The FDA is now undertaking a glacially paced effort at examining the regulation of social media and the Internet. And slowly the agency has been increasingly using social media and emerging media tools to get word out, particularly during recalls, about products. Most notably, the agency was quite effective in using a widget that was regularly updated during the peanut recall to identify products associated with the recall.
But maybe it is time for a bolder course from the agency, which is still trying to regain its footing and golden image of yesteryear. Maybe it is time for a Wiki.
The Department of Defense (DOD) is all over social media. In January 2009, they launched a Webcast series called "Armed with Science" and one year later, began a blog along the same lines. The efforts come out of DOD's "Defense Media Activity" (DMA) initiative. The mission of the DMA "is to provide a broad range of high quality multimedia products and services to inform, educate, and entertain DOD audiences around the world." Further, the stated vision for DMA is "to be a world-class multimedia organization that skillfully uses and teaches state-of-the-art communications tools and methods…" Wow.
You have to figure, with the huge volumes of people turning to the Internet each day for health care information upon which they will make treatment decisions, someone should be doing something similar in health care in general, and medical products in particular. That would certainly protect and promote the public health.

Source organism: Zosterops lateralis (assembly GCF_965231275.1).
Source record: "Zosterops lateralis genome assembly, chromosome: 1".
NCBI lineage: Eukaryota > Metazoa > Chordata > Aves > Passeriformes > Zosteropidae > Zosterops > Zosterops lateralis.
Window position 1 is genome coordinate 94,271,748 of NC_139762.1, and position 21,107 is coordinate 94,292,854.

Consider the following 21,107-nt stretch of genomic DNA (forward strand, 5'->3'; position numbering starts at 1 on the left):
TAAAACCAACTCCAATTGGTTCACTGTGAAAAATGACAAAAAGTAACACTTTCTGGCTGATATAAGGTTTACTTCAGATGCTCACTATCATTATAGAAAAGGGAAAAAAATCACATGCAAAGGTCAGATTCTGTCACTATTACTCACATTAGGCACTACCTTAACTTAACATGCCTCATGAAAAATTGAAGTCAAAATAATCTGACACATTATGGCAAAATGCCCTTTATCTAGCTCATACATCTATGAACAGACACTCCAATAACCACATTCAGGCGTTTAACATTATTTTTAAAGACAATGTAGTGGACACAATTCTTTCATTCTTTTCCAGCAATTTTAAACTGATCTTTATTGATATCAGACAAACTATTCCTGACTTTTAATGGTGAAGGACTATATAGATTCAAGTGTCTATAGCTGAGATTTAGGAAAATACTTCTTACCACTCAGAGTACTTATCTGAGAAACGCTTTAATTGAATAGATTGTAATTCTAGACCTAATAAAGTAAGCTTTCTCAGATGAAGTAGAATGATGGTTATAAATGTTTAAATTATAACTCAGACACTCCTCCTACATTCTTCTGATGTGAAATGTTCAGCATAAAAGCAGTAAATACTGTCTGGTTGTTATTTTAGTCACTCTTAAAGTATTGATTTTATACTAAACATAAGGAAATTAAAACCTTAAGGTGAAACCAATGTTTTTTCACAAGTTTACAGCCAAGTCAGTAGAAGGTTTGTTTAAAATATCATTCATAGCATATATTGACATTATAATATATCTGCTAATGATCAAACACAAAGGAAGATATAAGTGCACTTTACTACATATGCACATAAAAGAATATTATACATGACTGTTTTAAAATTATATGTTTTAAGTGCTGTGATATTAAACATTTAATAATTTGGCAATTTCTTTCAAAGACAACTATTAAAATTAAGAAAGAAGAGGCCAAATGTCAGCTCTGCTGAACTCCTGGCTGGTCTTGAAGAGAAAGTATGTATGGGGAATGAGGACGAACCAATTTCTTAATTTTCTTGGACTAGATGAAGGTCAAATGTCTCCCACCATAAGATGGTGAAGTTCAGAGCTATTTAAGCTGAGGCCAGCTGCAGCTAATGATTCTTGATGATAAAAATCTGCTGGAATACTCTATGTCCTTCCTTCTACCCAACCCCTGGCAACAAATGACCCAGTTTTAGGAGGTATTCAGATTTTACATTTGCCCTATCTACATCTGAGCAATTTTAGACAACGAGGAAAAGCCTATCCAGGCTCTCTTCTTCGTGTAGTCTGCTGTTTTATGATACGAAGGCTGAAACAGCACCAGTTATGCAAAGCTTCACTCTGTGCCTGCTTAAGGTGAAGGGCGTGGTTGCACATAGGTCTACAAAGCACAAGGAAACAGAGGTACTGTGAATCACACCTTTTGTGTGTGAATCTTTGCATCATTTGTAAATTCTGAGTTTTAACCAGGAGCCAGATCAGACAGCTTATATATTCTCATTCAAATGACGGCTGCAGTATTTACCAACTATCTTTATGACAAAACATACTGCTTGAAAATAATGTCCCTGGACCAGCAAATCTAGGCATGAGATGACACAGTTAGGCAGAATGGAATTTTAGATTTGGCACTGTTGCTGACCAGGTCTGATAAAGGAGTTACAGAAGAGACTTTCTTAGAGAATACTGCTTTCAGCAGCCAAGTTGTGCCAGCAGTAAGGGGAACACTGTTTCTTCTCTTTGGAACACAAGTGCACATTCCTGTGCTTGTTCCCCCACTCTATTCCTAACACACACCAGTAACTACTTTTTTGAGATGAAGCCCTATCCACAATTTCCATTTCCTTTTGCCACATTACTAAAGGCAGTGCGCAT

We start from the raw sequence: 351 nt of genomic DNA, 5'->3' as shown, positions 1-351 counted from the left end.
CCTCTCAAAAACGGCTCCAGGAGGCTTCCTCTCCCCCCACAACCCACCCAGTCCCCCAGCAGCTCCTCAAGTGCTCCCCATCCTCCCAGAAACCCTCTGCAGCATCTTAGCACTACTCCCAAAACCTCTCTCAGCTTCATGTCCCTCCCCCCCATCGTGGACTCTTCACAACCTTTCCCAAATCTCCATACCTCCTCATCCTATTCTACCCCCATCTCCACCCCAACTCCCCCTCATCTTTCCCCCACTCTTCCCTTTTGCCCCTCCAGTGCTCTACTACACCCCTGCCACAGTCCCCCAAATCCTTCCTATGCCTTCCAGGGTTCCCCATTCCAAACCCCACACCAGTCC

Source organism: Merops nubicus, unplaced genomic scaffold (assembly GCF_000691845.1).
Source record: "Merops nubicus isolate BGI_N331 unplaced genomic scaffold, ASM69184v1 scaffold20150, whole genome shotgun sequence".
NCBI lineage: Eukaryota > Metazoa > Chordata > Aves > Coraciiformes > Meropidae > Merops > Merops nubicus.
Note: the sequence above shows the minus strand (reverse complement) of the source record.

This week, the Armed with Science blog carried a story about a Wiki begun by DOD for the purpose of increasing scientific collaboration called Techipedia.
Techipedia allows for a much more rapid exchange of information about various topics. As the blog post on the topic states, waiting for people to publish information and ideas in journals just takes too much time. The wiki was begun in 2008 and has over 11,000 entries. It provides a secure means of enhancing scientific collaboration along a whole range of topics.
FDA, take notes. Go visit DOD. Because the system you have in place to provide guidances is just too slow and cumbersome to get the job done in today's environment and you are not keeping up. Case on point – developing a guidance for social media – a process that will take months in response to a situation that demands quicker action. It is not the only example. The FDA and its role are too important for the agency to challenge its own long-term relevance by slow action.
Development of a Wiki to allow an informational exchange of ideas, proposals and developments among regulators, academics, practitioners and medical product manufacturers, should result in faster guidances, greater innovation, much more transparency and would demonstrate that FDA is using the newest tools to respond to the ever-changing environment. The interchange that results on Wiki could result in a much more robust and realistic process for developing REMS programs, for example, than is the current practice of letting companies file NDA's and going through the entire approval process, only to receive a Complete Response Letter asking for a REMS. Why not do this beforehand? Patients would get their meds more quickly, and the public health enhanced by a better REMS program than under the current system.